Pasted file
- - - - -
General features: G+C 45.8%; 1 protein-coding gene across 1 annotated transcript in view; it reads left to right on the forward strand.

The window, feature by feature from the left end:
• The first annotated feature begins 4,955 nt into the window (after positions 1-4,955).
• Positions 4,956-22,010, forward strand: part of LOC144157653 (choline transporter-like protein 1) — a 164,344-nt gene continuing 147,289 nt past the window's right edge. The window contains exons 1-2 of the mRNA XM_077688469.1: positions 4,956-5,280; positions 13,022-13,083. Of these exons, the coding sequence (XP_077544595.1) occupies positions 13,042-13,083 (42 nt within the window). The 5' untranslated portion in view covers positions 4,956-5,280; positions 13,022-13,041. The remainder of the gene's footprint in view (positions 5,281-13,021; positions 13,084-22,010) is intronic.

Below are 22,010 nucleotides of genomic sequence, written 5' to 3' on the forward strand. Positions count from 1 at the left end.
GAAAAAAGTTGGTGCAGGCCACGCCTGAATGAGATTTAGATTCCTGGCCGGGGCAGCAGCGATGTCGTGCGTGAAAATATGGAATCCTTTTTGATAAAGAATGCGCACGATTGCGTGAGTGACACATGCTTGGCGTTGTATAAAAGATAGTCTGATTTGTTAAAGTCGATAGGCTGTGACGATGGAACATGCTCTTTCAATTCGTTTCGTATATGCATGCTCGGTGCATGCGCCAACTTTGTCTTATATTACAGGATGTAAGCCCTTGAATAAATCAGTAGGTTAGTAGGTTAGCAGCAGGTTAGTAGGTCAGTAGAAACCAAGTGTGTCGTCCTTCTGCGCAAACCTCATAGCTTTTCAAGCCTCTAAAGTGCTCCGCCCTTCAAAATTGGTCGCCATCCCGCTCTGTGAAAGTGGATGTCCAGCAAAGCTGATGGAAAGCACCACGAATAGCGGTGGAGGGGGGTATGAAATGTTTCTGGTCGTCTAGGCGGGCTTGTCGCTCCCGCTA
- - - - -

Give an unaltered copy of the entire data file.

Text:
General features: G+C 45.8%; 1 protein-coding gene across 1 annotated transcript in view; it reads left to right on the forward strand.

The window, feature by feature from the left end:
• The first annotated feature begins 4,955 nt into the window (after positions 1-4,955).
• Positions 4,956-22,010, forward strand: part of LOC144157653 (choline transporter-like protein 1) — a 164,344-nt gene continuing 147,289 nt past the window's right edge. The window contains exons 1-2 of the mRNA XM_077688469.1: positions 4,956-5,280; positions 13,022-13,083. Of these exons, the coding sequence (XP_077544595.1) occupies positions 13,042-13,083 (42 nt within the window). The 5' untranslated portion in view covers positions 4,956-5,280; positions 13,022-13,041. The remainder of the gene's footprint in view (positions 5,281-13,021; positions 13,084-22,010) is intronic.

Below are 22,010 nucleotides of genomic sequence, written 5' to 3' on the forward strand. Positions count from 1 at the left end.
GAAAAAAGTTGGTGCAGGCCACGCCTGAATGAGATTTAGATTCCTGGCCGGGGCAGCAGCGATGTCGTGCGTGAAAATATGGAATCCTTTTTGATAAAGAATGCGCACGATTGCGTGAGTGACACATGCTTGGCGTTGTATAAAAGATAGTCTGATTTGTTAAAGTCGATAGGCTGTGACGATGGAACATGCTCTTTCAATTCGTTTCGTATATGCATGCTCGGTGCATGCGCCAACTTTGTCTTATATTACAGGATGTAAGCCCTTGAATAAATCAGTAGGTTAGTAGGTTAGCAGCAGGTTAGTAGGTCAGTAGAAACCAAGTGTGTCGTCCTTCTGCGCAAACCTCATAGCTTTTCAAGCCTCTAAAGTGCTCCGCCCTTCAAAATTGGTCGCCATCCCGCTCTGTGAAAGTGGATGTCCAGCAAAGCTGATGGAAAGCACCACGAATAGCGGTGGAGGGGGGTATGAAATGTTTCTGGTCGTCTAGGCGGGCTTGTCGCTCCCGCTA